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With Impending Brexit, Hospitality And Food Industries In Britain Face Huge Challenges

We’ve been keeping an eye on the foodservice market in the United Kingdom, with Britain beginning to negotiate its exit from the European Union. As was predicted, the uncertainly surrounding Brexit has already led to an employment crisis in the foodservice, food production and hospitality markets, all of which are heavily dependent on immigrant labor from other EU countries. On the other hand, while the foodservice market has seen some slowing, sales and traffic have continued to show moderately positive growth, at least through the second quarter 2017. NPG Group reported traffic up about 1% in the U.K. in the second quarter.

The U.K.’s Food and Drink Federation, which normally concerns itself with just the food manufacturing sector, but has expanded its outlook in the current environment, published a report based on a survey of its members and those from other food and hospitality organizations in August that paints a dire picture of employment in the sectors.

A third of the more than 600 businesses responding said they have already seen EU nationals leave since the referendum and more than half said EU employees were considering leaving due to the uncertainty surrounding Brexit. A third of those surveyed said they would “become unviable” without access to EU labor. Nearly three quarters reported they face challenges when trying to recruit employees just from Britain.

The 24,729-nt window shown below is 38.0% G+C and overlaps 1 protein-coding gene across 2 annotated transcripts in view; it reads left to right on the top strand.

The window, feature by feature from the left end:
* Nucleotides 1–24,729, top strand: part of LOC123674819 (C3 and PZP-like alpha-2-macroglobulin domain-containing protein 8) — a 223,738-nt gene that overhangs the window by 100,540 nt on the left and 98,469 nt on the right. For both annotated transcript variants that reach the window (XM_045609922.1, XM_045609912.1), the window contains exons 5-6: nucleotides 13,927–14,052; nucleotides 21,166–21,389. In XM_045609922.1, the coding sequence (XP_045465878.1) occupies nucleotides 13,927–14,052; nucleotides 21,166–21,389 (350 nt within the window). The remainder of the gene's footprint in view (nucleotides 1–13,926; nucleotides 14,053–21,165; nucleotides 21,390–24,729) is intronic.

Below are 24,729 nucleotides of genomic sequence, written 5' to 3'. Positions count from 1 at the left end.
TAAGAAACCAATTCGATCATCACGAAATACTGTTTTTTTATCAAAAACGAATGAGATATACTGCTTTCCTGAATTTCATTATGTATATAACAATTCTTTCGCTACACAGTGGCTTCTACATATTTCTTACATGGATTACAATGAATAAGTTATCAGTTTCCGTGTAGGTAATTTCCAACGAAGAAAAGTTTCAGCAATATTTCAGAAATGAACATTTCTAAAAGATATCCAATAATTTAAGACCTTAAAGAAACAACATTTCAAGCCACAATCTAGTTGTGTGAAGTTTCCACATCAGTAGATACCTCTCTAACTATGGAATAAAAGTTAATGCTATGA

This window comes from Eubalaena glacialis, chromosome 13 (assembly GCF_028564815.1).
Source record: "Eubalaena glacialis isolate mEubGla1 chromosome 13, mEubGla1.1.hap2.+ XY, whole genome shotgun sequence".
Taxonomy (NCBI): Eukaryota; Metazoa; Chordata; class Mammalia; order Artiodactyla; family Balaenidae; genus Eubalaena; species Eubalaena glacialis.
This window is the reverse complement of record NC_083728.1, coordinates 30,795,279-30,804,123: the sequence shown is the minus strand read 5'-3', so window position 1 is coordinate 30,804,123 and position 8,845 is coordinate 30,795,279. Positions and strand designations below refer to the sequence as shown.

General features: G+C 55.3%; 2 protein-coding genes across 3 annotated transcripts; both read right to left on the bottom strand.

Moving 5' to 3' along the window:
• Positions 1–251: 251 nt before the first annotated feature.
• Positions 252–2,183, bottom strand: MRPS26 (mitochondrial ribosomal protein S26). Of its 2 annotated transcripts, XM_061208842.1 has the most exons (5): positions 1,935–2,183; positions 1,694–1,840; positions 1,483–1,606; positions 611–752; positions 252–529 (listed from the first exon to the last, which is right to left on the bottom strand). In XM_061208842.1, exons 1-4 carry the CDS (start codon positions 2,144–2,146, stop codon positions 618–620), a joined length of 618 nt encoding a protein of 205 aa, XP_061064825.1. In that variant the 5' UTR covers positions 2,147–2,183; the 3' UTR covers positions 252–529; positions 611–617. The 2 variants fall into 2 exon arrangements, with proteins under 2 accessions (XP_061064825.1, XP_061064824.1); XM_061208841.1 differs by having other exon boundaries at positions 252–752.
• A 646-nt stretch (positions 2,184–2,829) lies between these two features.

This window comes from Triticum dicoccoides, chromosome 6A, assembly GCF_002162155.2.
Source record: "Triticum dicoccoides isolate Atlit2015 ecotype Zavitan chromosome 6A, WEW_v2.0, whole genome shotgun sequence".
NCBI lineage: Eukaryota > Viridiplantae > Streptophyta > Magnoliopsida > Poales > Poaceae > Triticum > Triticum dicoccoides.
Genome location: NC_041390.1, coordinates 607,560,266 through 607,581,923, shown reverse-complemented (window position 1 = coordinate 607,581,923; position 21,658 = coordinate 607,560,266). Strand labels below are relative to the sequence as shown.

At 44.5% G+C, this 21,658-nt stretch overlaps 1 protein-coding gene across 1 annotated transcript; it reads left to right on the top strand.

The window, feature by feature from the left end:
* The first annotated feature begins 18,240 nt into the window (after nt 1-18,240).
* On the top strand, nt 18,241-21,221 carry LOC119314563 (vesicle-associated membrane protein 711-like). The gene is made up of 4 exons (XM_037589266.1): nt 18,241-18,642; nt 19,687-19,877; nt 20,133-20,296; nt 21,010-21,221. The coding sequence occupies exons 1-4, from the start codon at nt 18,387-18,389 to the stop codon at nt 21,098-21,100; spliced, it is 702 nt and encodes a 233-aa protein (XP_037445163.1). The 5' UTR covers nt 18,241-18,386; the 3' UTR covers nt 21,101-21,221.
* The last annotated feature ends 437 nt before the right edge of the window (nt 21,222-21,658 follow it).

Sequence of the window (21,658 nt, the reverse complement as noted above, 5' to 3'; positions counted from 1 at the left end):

We checked in with foodservice researcher Peter Backman after we saw the report. He shared a detailed assessment from academic friends that paints an even more negative picture of the impact of Brexit on the entire food supply chain. Brexit, hard or soft, will not only severely impact the availability of labor in all food industry segments, but also disrupt supply chains, standards and other issues. For example, Britain is dependent on the EU for nearly all its fruit and vegetable supply. And as in the U.S., farmers in the U.K. are heavily dependent on immigrant labor.

Backman wrote us, “Brexit was fought on several platforms, a key one being the need to reduce immigration from 300,000 a year to ‘tens of thousands’. Brexit hasn’t started yet but immigrants are already voting with their feet to leave the U.K., or not enter in the first place. Figures just out show annual net immigration in the year to end March down by a third, by 81,000 to 246,000.

“The effect on foodservice is dire because over a quarter of its workforce in major cities like London are immigrants. As a result, restaurant and related sectors are struggling, and will increasingly continue to struggle, to recruit enough workers with consequent impacts on prices (because wages will rise) and quality of service.”

For information on the foodservice market in the U.K., e-mail Backman at peter@peterbackmanfs.com

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